I see two collars and some kind of head harness. And in case you missed the irony: one of the first steps in "teaching" a dog named a "Retriever" to "retrieve" is by forcing his mouth open by pinching the ear. Poke around Youtube some more and you’ll see video of a "well-respected" trainer needing to use a shock collar for the same procedure.

Yes, we need to shock dogs to get them to hold things in their mouth. I’m sure they’d say it’s complicated and we wouldn’t understand since we’re not professionals.

How did we get here? Where does the idea that when a dog (or child, or employee, etc.) doesn’t behave the way we want that meeting it with coercion and punishment (in the colloquial sense) isn’t just correct but virtuous?

Dr. Friedman refers to this phenomenon as "cultural fog.", based on a oft-cited quote from Gunnar Myrdal. The idea that rewards are "bribes" and the dogs and people should already be motivated to do the "right thing" as we define it is embedded in our culture. Dogs should work for praise. An employee’s reward for good work is more responsibility — which is corporate-speak for more work. And of course any popular artist seen taking money is a "sell-out."

So it’s not surprising that a "balanced toolbox" is seen not just as a necessity but as a badge of honor.

But I don’t accept that. If someone can convince a 15,000 pound elephant to cooperate with a physical examination without restraint or sedation, than there really is no excuse for needing coercion to get a dog to walk nicely on leash….let alone retrieve a bird.

I’ll take the smaller toolbox. Every time.

Is Your Toolbox Balanced? is a post written by . You can see the actual post at Dog Training in Bergen County New Jersey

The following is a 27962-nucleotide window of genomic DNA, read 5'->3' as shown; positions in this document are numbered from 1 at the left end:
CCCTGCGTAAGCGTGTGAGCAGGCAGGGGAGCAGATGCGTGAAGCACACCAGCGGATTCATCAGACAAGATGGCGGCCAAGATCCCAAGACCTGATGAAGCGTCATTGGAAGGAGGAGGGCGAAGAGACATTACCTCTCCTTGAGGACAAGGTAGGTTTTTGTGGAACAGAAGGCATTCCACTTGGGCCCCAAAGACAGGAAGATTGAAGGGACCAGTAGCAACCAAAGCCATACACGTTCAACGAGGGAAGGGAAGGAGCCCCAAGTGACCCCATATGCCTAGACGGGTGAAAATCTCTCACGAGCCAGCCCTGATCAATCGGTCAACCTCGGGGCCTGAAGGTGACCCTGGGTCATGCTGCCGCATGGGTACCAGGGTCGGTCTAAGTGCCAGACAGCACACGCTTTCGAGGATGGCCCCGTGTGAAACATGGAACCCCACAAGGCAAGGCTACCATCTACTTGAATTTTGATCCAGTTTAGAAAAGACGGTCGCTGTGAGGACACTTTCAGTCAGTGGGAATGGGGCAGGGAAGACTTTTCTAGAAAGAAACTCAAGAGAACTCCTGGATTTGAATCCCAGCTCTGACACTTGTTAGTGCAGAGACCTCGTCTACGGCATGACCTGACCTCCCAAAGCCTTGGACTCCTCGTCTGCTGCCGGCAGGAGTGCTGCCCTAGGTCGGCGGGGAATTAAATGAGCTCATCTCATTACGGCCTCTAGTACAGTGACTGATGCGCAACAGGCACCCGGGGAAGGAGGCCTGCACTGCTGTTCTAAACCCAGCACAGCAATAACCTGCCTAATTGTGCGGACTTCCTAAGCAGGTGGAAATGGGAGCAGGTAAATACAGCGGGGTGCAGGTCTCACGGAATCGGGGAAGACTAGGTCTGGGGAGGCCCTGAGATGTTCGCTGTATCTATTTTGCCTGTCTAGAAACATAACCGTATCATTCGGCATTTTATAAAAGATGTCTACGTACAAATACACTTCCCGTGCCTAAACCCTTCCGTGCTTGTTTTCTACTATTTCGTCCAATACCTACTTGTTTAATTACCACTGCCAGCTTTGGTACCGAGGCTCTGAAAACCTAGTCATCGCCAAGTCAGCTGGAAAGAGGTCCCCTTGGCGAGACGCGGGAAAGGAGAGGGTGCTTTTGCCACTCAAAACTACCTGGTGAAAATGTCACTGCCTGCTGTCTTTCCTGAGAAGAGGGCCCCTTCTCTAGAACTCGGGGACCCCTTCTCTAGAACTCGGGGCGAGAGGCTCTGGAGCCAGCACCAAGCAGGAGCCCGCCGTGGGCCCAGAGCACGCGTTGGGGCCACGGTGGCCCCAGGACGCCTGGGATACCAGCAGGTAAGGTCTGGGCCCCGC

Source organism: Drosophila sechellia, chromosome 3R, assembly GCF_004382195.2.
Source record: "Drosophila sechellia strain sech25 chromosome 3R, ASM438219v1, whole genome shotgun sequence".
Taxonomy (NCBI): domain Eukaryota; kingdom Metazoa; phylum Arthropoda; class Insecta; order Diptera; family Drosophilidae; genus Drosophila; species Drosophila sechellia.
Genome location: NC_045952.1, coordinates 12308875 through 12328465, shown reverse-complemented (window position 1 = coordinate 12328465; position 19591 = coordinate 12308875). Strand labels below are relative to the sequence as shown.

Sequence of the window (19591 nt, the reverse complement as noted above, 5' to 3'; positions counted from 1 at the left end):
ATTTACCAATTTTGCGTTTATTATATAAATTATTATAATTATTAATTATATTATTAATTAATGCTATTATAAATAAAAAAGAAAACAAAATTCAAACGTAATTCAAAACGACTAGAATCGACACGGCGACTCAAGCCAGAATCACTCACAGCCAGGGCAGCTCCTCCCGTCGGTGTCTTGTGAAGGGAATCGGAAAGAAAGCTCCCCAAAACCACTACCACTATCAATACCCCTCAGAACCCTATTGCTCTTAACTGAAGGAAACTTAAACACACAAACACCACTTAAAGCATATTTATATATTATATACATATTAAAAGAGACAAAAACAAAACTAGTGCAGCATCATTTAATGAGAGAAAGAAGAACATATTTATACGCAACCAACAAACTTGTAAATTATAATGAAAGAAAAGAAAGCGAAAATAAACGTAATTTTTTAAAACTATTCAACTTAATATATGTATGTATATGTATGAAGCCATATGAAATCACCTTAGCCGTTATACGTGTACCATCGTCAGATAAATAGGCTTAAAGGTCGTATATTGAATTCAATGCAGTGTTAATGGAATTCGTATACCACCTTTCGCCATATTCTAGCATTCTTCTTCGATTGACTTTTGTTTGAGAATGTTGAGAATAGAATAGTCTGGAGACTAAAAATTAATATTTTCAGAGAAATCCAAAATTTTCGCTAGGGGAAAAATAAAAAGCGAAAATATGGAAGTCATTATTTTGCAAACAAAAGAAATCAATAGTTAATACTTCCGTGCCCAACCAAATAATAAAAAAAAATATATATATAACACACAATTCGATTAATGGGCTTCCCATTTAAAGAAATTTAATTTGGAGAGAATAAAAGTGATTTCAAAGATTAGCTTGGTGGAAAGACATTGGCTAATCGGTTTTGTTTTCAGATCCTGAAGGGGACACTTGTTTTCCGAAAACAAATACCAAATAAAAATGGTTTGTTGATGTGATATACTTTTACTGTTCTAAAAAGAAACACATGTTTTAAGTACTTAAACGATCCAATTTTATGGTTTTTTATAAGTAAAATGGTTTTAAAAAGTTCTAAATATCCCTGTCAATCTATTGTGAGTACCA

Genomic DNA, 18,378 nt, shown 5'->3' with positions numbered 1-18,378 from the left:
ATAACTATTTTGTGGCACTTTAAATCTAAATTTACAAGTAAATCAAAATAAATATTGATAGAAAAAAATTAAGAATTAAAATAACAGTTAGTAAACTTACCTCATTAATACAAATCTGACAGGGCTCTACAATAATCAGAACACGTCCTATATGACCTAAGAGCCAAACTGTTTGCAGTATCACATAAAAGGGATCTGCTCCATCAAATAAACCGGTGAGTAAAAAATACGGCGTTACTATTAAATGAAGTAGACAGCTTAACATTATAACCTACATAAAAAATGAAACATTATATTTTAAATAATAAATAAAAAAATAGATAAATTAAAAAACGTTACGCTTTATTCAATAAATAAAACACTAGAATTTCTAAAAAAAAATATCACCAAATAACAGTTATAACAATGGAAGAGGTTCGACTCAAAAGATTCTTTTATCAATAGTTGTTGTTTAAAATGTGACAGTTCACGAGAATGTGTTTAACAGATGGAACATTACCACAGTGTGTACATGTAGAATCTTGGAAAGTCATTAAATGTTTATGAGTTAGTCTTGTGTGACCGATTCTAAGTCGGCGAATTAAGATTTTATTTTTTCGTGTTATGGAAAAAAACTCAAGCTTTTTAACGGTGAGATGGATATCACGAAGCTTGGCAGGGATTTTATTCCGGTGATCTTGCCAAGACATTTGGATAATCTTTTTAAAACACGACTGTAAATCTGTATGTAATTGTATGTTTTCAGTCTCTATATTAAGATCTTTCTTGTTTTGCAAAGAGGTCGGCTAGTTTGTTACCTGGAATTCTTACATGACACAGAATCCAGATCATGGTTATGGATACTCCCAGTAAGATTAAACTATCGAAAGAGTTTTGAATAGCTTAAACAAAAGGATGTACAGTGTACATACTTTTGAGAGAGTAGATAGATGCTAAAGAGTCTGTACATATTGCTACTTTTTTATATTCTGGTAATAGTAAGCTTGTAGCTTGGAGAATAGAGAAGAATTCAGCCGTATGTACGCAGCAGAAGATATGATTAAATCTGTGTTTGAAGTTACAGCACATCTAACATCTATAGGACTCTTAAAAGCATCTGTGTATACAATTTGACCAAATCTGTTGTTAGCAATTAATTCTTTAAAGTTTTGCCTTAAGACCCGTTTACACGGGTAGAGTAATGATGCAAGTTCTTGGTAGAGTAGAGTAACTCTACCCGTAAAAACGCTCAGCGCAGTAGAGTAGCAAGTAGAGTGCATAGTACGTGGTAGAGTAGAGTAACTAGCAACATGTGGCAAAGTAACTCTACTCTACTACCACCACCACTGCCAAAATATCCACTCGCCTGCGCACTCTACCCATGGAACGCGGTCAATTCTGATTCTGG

Dog Spelled Forward Website and Blog

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Bob Evans is Getting it Right on Veterans Day! ~ #FREE AYCE Hotcakes!!

CELEBRATE VETERANS DAY

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LoveMy2Dogs

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Book Review ~ Danger in Amish Country by Marta Perry, Diane Burke & Kit Wilkinson

Title: Danger is Amish Country
Authors: Marta Perry, Dianne Burke, Kit Wilkinson
Publisher: Love Inspired Suspense by Harlequin
Publish Date: October 1, 2013


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LoveMy2Dogs

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Riivia Microderm Abrasion Kit #Giveaway (ARV $299 ) Ends 12/1

Prize:

Riivia Microderm Abrasion Kit
ARV $ 299 
Hosted by:

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LoveMy2Dogs

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Nice Tooth photos

A few nice tooth images I found:

Dental X-rays: my right side teeth
tooth

Image by jcolman
Dental X-rays: my right side teeth.

20111118 – hanging out – Clint minus tooth #19, bit of #18 sticking out of gums – teething?!?!?!?! – (by Chris Z)
tooth

Image by Rev. Xanatos Satanicos Bombasticos (ClintJCL)
Clint showing off his surgery wound. It seems that the tooth next to (behind/very back) the one that was extracted was not properly removed 19 years ago. Either that, or it’s a new tooth teething — and that doesn’t really make sense for a 37-year-old.

Also, the tooth right in front of the extraction (#20) is now loose because it no longer has the support of the tooth behind it. That’s the first dental issue that need sto be addressed.

That nasty black molar on my right side (#35ish)? That one actually gives me no problem and works just fine, despite that huge blackness on it. Not my first priority.

Suffice to say I’m going to the dentist for some fillings next week, and it’s been a good 6 months since my last cleaning.

Clint.
teething.
pulled teeth, tooth extraction.
after surgery. close-up.

upstairs, Clint and Carolyn’s house, Alexandria, Virginia.

November 18, 2011.
Pic by Chris Z.

… Read my blog at ClintJCL.wordpress.com
… Read Carolyn’s blog at CarolynCASL.wordpress.com

Miocene Toothed Whale Skull
tooth

Image by Travis S.